A protein called PASD1 associated with cancer cells is a powerful suppressor of the biological clock that drives the daily rhythms of cells throughout the body, found a new study.
A master clock in the brain, tuned to the daily cycle of light and dark, sends out signals that synchronize the molecular clocks ticking away in almost every cell and tissue of the body. Disruption of the clock has been linked with a variety of health problems, including diabetes, heart disease, and cancer.
"The clock is not always disrupted in cancer cells, but studies have shown that disrupting circadian rhythms in mice causes tumors to grow faster, and one of the things the clock does is set restrictions on when cells can divide," said Carrie Partch, a professor of chemistry and biochemistry at University of California Santa Cruz.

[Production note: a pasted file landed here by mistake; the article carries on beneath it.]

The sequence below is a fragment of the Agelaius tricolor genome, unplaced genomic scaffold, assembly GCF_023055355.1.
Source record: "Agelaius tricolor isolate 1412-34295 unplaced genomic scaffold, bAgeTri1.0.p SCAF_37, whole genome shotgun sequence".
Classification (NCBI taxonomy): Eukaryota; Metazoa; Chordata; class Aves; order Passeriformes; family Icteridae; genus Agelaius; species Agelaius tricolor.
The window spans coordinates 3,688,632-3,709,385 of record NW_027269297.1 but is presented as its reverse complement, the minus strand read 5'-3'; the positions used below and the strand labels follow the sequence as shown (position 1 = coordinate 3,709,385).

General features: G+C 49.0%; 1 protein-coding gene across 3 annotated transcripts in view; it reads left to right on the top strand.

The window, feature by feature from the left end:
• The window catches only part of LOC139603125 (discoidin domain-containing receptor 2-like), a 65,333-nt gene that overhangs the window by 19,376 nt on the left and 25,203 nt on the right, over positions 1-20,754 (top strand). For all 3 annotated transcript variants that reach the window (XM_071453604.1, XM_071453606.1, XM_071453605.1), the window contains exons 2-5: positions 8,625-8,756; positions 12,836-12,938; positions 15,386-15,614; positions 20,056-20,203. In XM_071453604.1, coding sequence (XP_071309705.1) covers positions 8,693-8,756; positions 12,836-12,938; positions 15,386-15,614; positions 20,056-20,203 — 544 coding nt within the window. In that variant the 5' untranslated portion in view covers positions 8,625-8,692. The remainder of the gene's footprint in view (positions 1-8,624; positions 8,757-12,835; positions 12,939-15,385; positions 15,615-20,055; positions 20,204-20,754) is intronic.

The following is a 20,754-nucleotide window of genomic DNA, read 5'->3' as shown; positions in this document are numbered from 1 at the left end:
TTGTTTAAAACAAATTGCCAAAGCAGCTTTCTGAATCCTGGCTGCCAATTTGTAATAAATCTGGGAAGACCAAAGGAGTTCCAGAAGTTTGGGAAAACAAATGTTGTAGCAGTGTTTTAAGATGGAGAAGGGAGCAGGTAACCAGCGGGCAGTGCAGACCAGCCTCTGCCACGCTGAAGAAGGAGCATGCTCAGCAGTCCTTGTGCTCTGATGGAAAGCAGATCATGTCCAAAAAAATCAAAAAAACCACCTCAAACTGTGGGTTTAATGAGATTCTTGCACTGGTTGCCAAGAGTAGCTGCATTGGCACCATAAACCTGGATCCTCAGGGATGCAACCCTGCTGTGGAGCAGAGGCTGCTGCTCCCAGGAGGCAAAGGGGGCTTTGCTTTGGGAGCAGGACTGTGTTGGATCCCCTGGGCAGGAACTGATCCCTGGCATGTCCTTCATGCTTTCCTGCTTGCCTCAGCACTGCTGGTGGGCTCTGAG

It also offers new insights into the molecular mechanisms of the biological clock.
"Understanding how PASD1 is regulating the circadian clock could open the door to developing new therapies. We could potentially find ways to disrupt it in those cancers in which it is expressed," Partch noted.
The researchers also studied cancer cell lines that express PASD1 and showed that blocking the protein (using RNA interference techniques) turned the clock cycle back on in those cells.
"By understanding what makes the clock tick and how it is regulated, we may be able to identify points where we can intervene pharmacologically to treat disorders in which the clock is disrupted," Partch concluded.
The study appeared in Molecular Cell.